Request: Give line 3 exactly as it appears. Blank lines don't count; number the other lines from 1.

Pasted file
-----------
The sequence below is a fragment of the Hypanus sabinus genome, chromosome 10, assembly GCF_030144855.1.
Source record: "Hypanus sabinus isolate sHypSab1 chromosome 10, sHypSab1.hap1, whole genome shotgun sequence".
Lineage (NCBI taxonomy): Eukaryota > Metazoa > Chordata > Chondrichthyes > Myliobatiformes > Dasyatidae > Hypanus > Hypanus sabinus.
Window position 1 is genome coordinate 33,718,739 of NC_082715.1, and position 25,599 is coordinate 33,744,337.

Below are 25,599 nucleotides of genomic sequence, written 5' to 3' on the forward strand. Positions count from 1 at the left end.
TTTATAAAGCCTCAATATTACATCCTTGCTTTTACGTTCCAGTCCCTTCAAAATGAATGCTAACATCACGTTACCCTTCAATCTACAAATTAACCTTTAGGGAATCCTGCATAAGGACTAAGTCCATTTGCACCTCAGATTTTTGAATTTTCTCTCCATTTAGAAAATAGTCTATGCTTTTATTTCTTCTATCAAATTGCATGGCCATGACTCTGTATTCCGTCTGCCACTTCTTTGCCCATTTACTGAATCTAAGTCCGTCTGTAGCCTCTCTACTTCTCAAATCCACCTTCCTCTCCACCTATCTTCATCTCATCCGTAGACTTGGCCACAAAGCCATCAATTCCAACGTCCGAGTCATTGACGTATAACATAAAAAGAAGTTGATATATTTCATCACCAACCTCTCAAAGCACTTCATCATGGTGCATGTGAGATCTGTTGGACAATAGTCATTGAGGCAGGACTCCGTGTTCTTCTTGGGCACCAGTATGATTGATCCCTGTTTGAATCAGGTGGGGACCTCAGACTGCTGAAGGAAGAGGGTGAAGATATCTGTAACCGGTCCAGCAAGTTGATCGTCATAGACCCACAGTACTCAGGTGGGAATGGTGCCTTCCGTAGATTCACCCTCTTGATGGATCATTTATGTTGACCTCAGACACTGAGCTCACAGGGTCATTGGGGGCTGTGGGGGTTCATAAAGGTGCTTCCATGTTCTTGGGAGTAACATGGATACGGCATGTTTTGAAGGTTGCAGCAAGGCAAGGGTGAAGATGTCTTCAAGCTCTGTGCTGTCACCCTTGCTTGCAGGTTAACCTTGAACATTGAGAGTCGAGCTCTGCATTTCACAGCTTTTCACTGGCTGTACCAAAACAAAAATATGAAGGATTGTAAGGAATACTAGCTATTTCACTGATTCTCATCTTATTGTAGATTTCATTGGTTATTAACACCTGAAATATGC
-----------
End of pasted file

Lineage (NCBI taxonomy): Eukaryota > Metazoa > Chordata > Chondrichthyes > Myliobatiformes > Dasyatidae > Hypanus > Hypanus sabinus.